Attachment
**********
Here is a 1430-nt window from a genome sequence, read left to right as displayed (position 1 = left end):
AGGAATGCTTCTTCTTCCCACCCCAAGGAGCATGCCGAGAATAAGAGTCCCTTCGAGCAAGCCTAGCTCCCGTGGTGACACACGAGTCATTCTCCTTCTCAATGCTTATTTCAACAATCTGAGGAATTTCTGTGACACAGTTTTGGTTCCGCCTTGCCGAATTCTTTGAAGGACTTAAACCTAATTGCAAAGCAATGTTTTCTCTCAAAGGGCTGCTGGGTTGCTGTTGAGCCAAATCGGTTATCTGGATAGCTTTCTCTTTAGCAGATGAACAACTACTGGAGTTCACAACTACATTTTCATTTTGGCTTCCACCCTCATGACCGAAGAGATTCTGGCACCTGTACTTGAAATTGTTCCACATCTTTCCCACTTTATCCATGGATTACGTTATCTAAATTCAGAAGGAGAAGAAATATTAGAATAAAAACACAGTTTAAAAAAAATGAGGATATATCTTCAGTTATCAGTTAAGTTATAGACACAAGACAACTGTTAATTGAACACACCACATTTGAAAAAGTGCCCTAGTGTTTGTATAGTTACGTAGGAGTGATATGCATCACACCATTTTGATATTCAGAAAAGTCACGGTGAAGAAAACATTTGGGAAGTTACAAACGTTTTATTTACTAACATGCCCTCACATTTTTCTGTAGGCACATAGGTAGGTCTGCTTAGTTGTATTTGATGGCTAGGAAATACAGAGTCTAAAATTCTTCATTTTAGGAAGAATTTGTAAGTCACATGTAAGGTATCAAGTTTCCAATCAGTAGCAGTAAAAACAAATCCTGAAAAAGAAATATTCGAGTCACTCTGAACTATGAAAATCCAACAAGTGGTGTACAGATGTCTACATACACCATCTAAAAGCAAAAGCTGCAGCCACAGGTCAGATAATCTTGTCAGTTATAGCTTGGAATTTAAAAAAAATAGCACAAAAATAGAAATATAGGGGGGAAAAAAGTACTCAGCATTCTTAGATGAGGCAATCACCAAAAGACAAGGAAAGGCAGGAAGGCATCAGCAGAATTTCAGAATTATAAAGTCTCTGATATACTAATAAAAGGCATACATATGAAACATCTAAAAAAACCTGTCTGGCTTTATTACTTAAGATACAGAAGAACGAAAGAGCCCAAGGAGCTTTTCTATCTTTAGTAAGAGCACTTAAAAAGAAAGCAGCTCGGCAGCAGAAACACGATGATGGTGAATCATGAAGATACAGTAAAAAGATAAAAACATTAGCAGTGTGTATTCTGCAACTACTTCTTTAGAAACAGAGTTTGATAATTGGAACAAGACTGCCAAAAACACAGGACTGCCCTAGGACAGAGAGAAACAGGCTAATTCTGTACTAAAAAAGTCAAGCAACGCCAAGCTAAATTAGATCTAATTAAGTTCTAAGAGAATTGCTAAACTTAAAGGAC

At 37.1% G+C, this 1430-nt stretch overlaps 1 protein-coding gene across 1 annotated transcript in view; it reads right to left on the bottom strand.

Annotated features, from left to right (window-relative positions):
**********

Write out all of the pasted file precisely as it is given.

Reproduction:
Here is a 1430-nt window from a genome sequence, read left to right as displayed (position 1 = left end):
AGGAATGCTTCTTCTTCCCACCCCAAGGAGCATGCCGAGAATAAGAGTCCCTTCGAGCAAGCCTAGCTCCCGTGGTGACACACGAGTCATTCTCCTTCTCAATGCTTATTTCAACAATCTGAGGAATTTCTGTGACACAGTTTTGGTTCCGCCTTGCCGAATTCTTTGAAGGACTTAAACCTAATTGCAAAGCAATGTTTTCTCTCAAAGGGCTGCTGGGTTGCTGTTGAGCCAAATCGGTTATCTGGATAGCTTTCTCTTTAGCAGATGAACAACTACTGGAGTTCACAACTACATTTTCATTTTGGCTTCCACCCTCATGACCGAAGAGATTCTGGCACCTGTACTTGAAATTGTTCCACATCTTTCCCACTTTATCCATGGATTACGTTATCTAAATTCAGAAGGAGAAGAAATATTAGAATAAAAACACAGTTTAAAAAAAATGAGGATATATCTTCAGTTATCAGTTAAGTTATAGACACAAGACAACTGTTAATTGAACACACCACATTTGAAAAAGTGCCCTAGTGTTTGTATAGTTACGTAGGAGTGATATGCATCACACCATTTTGATATTCAGAAAAGTCACGGTGAAGAAAACATTTGGGAAGTTACAAACGTTTTATTTACTAACATGCCCTCACATTTTTCTGTAGGCACATAGGTAGGTCTGCTTAGTTGTATTTGATGGCTAGGAAATACAGAGTCTAAAATTCTTCATTTTAGGAAGAATTTGTAAGTCACATGTAAGGTATCAAGTTTCCAATCAGTAGCAGTAAAAACAAATCCTGAAAAAGAAATATTCGAGTCACTCTGAACTATGAAAATCCAACAAGTGGTGTACAGATGTCTACATACACCATCTAAAAGCAAAAGCTGCAGCCACAGGTCAGATAATCTTGTCAGTTATAGCTTGGAATTTAAAAAAAATAGCACAAAAATAGAAATATAGGGGGGAAAAAAGTACTCAGCATTCTTAGATGAGGCAATCACCAAAAGACAAGGAAAGGCAGGAAGGCATCAGCAGAATTTCAGAATTATAAAGTCTCTGATATACTAATAAAAGGCATACATATGAAACATCTAAAAAAACCTGTCTGGCTTTATTACTTAAGATACAGAAGAACGAAAGAGCCCAAGGAGCTTTTCTATCTTTAGTAAGAGCACTTAAAAAGAAAGCAGCTCGGCAGCAGAAACACGATGATGGTGAATCATGAAGATACAGTAAAAAGATAAAAACATTAGCAGTGTGTATTCTGCAACTACTTCTTTAGAAACAGAGTTTGATAATTGGAACAAGACTGCCAAAAACACAGGACTGCCCTAGGACAGAGAGAAACAGGCTAATTCTGTACTAAAAAAGTCAAGCAACGCCAAGCTAAATTAGATCTAATTAAGTTCTAAGAGAATTGCTAAACTTAAAGGAC

At 37.1% G+C, this 1430-nt stretch overlaps 1 protein-coding gene across 1 annotated transcript in view; it reads right to left on the bottom strand.

Annotated features, from left to right (window-relative positions):